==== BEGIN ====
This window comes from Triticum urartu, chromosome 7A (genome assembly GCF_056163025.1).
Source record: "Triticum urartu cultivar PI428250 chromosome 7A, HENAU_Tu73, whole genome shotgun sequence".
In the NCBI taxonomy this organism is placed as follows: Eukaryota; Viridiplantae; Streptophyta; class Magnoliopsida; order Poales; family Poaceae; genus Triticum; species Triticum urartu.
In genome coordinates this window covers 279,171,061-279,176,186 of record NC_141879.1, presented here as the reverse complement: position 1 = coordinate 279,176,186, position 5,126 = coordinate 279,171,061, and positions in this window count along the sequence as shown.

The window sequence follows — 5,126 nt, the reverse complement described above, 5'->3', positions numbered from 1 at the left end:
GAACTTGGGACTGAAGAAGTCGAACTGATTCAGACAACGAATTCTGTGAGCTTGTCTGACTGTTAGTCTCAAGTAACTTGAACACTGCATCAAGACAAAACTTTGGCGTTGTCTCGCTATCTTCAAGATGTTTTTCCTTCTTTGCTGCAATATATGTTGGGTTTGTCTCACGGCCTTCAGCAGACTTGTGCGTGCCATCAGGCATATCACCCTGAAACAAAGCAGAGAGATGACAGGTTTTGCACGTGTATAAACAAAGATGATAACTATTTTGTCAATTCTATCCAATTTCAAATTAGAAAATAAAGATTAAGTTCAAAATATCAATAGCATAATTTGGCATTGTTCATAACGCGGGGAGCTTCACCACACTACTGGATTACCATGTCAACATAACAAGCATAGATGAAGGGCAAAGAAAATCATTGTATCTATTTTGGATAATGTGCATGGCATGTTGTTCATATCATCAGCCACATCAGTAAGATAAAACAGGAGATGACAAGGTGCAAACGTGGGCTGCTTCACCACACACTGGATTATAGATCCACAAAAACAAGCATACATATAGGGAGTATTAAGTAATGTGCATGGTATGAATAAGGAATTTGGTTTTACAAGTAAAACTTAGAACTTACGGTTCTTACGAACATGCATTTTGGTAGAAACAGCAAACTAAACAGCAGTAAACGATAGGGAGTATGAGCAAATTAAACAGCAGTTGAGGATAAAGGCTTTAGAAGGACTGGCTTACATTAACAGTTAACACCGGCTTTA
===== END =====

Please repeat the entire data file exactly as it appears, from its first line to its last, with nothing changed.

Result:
This window comes from Triticum urartu, chromosome 7A (genome assembly GCF_056163025.1).
Source record: "Triticum urartu cultivar PI428250 chromosome 7A, HENAU_Tu73, whole genome shotgun sequence".
In the NCBI taxonomy this organism is placed as follows: Eukaryota; Viridiplantae; Streptophyta; class Magnoliopsida; order Poales; family Poaceae; genus Triticum; species Triticum urartu.
In genome coordinates this window covers 279,171,061-279,176,186 of record NC_141879.1, presented here as the reverse complement: position 1 = coordinate 279,176,186, position 5,126 = coordinate 279,171,061, and positions in this window count along the sequence as shown.

The window sequence follows — 5,126 nt, the reverse complement described above, 5'->3', positions numbered from 1 at the left end:
GAACTTGGGACTGAAGAAGTCGAACTGATTCAGACAACGAATTCTGTGAGCTTGTCTGACTGTTAGTCTCAAGTAACTTGAACACTGCATCAAGACAAAACTTTGGCGTTGTCTCGCTATCTTCAAGATGTTTTTCCTTCTTTGCTGCAATATATGTTGGGTTTGTCTCACGGCCTTCAGCAGACTTGTGCGTGCCATCAGGCATATCACCCTGAAACAAAGCAGAGAGATGACAGGTTTTGCACGTGTATAAACAAAGATGATAACTATTTTGTCAATTCTATCCAATTTCAAATTAGAAAATAAAGATTAAGTTCAAAATATCAATAGCATAATTTGGCATTGTTCATAACGCGGGGAGCTTCACCACACTACTGGATTACCATGTCAACATAACAAGCATAGATGAAGGGCAAAGAAAATCATTGTATCTATTTTGGATAATGTGCATGGCATGTTGTTCATATCATCAGCCACATCAGTAAGATAAAACAGGAGATGACAAGGTGCAAACGTGGGCTGCTTCACCACACACTGGATTATAGATCCACAAAAACAAGCATACATATAGGGAGTATTAAGTAATGTGCATGGTATGAATAAGGAATTTGGTTTTACAAGTAAAACTTAGAACTTACGGTTCTTACGAACATGCATTTTGGTAGAAACAGCAAACTAAACAGCAGTAAACGATAGGGAGTATGAGCAAATTAAACAGCAGTTGAGGATAAAGGCTTTAGAAGGACTGGCTTACATTAACAGTTAACACCGGCTTTA